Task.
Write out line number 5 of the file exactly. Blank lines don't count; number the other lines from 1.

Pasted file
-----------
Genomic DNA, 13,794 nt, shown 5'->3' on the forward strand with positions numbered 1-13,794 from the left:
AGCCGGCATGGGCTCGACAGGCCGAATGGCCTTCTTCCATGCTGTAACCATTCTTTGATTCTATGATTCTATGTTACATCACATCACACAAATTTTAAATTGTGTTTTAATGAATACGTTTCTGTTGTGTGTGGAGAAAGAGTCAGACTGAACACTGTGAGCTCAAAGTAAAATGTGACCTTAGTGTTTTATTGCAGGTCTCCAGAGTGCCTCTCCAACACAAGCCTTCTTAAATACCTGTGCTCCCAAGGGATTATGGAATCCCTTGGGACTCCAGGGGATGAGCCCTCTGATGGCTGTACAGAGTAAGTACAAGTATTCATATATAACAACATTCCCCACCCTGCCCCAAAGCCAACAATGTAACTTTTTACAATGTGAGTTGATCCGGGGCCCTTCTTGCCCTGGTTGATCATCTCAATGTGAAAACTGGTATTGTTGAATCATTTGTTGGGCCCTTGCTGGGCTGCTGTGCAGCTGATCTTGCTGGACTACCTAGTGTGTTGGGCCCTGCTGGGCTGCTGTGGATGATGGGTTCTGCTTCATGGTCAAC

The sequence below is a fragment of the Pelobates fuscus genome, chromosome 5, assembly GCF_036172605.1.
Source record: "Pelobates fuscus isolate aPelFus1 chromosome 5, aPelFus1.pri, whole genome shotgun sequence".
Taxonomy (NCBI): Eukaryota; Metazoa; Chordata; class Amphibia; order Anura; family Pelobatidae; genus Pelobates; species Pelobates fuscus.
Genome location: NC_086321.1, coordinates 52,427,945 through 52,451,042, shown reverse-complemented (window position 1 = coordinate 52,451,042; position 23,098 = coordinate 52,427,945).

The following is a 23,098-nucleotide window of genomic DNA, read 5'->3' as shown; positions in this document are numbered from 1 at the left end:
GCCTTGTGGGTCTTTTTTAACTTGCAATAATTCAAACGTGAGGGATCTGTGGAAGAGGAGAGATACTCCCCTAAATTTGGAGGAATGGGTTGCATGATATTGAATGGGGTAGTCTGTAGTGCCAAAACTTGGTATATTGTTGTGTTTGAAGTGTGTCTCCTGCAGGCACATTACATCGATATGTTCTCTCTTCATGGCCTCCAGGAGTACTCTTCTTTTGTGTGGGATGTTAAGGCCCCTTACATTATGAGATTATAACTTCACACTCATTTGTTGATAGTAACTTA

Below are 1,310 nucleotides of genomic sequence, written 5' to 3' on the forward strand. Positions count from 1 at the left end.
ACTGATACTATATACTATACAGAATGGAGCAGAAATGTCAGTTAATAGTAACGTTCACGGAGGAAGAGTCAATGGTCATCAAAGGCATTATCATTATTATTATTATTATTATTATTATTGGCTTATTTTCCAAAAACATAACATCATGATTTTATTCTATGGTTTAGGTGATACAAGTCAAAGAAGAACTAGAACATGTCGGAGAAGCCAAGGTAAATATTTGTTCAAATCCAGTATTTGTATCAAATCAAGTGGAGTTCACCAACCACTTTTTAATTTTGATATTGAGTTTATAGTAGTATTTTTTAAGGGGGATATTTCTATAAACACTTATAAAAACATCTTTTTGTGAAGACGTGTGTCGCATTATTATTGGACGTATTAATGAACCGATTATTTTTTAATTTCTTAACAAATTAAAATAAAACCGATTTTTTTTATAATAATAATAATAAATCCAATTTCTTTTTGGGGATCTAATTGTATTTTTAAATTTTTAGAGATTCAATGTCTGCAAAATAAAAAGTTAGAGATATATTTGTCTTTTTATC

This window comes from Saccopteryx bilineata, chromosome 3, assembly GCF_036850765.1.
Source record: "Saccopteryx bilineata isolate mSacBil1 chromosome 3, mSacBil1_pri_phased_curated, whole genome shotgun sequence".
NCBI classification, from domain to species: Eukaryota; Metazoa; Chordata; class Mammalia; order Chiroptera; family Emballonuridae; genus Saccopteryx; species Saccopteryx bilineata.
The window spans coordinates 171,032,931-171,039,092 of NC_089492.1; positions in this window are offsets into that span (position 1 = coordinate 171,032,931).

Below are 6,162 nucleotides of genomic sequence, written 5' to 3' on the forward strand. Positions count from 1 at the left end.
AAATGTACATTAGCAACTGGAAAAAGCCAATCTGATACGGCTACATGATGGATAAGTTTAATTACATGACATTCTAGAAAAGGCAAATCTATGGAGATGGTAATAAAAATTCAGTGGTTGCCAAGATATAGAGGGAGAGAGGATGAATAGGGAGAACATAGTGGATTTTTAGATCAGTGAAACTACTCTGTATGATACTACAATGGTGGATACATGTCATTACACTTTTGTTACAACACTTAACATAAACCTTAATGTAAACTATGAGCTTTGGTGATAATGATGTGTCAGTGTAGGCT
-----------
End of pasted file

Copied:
Taxonomy (NCBI): Eukaryota; Metazoa; Chordata; class Amphibia; order Anura; family Pelobatidae; genus Pelobates; species Pelobates fuscus.